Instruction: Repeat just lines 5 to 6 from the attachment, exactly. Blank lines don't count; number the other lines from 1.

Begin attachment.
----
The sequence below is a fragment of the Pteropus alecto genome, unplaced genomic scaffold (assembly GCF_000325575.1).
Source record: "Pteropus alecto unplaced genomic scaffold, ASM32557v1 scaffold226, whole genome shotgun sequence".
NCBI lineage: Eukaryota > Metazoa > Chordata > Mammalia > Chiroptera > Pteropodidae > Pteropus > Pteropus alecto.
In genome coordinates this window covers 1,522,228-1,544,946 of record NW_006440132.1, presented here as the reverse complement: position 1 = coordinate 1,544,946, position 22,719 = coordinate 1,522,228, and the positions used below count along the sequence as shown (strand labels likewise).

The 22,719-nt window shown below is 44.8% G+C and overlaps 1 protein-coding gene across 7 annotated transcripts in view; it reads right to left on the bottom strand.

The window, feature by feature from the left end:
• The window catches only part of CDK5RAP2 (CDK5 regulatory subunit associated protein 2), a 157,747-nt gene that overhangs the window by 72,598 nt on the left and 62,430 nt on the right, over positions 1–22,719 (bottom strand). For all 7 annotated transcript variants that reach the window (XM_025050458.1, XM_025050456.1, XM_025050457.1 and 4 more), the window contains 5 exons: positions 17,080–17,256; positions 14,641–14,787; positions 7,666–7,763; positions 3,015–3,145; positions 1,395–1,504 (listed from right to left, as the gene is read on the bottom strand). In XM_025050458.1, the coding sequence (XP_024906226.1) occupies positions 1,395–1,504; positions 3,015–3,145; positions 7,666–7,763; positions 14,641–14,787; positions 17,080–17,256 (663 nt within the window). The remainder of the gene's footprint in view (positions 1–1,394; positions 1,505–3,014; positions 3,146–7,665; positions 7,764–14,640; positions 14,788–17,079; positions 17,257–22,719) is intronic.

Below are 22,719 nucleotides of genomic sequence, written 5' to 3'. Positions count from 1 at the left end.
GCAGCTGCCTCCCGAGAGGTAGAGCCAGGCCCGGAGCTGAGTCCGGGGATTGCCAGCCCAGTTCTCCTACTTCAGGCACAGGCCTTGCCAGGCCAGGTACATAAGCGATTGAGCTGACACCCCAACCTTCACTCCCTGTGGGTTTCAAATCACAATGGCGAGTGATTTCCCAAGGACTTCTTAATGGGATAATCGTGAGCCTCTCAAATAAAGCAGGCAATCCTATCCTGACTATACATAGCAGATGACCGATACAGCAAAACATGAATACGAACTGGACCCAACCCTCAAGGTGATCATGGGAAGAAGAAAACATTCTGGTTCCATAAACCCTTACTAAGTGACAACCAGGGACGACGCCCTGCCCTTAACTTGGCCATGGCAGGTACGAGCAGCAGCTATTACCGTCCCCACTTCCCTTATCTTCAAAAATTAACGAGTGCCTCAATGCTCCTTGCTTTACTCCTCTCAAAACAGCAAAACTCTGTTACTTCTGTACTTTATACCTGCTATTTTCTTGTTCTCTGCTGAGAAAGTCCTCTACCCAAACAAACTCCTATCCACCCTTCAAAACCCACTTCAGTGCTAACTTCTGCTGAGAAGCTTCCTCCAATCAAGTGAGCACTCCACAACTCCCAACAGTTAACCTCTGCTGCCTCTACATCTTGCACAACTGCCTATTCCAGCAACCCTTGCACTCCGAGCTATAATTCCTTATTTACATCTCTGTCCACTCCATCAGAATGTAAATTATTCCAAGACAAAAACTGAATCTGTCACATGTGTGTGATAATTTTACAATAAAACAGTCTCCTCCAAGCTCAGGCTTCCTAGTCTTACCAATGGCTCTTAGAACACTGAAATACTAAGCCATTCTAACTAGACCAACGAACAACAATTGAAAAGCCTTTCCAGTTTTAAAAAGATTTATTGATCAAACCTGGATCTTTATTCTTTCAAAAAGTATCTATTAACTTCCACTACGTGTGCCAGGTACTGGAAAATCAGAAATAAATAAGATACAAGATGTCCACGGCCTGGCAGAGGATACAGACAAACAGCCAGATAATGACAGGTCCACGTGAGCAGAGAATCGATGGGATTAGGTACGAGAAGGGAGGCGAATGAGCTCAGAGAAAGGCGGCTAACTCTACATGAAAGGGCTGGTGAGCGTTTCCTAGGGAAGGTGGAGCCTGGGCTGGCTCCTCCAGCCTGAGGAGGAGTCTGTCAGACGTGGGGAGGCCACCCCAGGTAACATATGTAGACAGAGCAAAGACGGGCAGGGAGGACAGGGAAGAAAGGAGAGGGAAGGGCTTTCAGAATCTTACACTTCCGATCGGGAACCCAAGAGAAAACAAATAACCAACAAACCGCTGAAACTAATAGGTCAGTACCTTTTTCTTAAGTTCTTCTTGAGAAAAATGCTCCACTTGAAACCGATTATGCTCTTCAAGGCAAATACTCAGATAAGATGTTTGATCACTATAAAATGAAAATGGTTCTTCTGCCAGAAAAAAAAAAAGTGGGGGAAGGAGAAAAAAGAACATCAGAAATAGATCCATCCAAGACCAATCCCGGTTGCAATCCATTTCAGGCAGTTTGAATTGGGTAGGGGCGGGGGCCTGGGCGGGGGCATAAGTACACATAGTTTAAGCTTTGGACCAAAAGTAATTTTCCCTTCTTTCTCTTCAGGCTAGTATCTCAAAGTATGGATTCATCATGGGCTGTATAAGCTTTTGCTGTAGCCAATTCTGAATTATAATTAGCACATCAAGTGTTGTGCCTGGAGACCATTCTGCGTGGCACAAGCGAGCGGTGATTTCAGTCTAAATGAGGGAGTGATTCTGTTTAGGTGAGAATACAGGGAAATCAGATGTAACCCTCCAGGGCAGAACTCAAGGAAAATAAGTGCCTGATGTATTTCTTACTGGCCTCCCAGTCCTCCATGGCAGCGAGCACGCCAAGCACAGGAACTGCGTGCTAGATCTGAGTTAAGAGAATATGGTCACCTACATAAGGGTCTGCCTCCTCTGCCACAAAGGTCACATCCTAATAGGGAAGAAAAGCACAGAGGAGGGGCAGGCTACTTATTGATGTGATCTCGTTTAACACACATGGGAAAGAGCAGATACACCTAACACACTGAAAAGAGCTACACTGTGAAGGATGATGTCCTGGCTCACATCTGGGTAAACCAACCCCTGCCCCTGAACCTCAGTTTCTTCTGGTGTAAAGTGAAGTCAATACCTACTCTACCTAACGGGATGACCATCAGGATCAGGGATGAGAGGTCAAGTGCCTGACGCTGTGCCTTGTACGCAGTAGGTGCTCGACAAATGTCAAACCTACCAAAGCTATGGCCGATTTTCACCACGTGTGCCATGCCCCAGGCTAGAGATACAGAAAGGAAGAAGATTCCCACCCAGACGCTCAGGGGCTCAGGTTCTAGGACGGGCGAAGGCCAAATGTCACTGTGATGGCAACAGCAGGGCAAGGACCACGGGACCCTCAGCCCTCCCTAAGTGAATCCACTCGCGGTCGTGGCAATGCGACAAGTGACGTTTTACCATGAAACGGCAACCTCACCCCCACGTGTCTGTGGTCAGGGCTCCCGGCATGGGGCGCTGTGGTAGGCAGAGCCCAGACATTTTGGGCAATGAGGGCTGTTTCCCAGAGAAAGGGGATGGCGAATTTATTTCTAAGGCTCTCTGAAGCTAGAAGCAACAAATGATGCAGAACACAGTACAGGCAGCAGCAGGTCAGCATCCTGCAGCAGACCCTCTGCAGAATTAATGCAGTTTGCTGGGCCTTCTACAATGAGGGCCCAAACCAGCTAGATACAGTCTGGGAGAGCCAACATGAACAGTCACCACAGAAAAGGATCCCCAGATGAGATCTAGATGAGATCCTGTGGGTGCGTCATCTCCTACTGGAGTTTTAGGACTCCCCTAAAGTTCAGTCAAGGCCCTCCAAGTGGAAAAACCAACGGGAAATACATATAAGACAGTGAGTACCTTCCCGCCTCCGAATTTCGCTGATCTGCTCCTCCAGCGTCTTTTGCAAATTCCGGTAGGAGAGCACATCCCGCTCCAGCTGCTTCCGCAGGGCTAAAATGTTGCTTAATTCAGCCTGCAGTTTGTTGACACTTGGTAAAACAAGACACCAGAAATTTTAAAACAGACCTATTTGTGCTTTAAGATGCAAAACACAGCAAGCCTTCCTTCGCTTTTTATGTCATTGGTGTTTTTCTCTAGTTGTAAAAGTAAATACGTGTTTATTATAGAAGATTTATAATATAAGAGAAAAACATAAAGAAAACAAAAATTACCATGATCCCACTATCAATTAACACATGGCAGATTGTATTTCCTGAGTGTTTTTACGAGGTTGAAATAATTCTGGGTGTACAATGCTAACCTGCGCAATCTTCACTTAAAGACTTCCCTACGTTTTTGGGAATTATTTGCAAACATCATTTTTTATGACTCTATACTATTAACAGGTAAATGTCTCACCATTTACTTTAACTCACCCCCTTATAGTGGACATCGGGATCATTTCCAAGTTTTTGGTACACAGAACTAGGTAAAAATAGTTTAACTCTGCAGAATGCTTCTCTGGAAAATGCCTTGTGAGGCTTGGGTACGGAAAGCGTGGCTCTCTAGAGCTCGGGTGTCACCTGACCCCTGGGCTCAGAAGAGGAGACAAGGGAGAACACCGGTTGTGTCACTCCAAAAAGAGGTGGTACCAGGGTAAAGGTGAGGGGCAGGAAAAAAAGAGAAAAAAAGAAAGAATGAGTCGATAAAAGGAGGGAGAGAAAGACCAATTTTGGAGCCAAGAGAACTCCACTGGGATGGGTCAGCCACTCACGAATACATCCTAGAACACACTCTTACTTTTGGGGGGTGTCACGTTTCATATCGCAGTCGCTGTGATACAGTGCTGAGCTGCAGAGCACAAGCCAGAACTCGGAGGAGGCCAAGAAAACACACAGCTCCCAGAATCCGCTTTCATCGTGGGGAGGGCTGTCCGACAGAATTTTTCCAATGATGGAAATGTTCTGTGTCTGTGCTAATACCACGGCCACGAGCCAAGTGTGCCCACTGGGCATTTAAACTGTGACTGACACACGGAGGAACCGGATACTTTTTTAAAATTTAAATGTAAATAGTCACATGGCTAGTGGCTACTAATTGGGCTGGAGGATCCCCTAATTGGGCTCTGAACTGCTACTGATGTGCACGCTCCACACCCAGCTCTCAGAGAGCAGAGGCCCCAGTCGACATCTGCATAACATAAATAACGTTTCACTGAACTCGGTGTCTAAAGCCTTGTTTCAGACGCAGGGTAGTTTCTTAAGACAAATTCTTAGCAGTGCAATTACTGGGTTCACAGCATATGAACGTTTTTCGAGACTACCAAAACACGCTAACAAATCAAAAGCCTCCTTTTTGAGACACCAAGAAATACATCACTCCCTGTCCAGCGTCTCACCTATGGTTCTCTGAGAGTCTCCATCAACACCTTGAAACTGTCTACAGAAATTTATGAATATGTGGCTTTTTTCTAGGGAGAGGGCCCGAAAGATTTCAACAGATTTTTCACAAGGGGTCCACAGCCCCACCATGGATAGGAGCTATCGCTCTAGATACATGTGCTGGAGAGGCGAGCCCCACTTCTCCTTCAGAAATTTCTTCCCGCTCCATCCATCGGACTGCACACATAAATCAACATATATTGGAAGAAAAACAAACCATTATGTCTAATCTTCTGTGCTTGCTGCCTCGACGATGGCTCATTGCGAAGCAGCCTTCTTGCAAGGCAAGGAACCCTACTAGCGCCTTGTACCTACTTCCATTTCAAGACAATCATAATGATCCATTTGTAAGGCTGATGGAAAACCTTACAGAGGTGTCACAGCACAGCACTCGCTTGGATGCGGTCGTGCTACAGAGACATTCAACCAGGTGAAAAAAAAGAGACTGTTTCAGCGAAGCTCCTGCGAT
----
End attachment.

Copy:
The 22,719-nt window shown below is 44.8% G+C and overlaps 1 protein-coding gene across 7 annotated transcripts in view; it reads right to left on the bottom strand.

The window, feature by feature from the left end: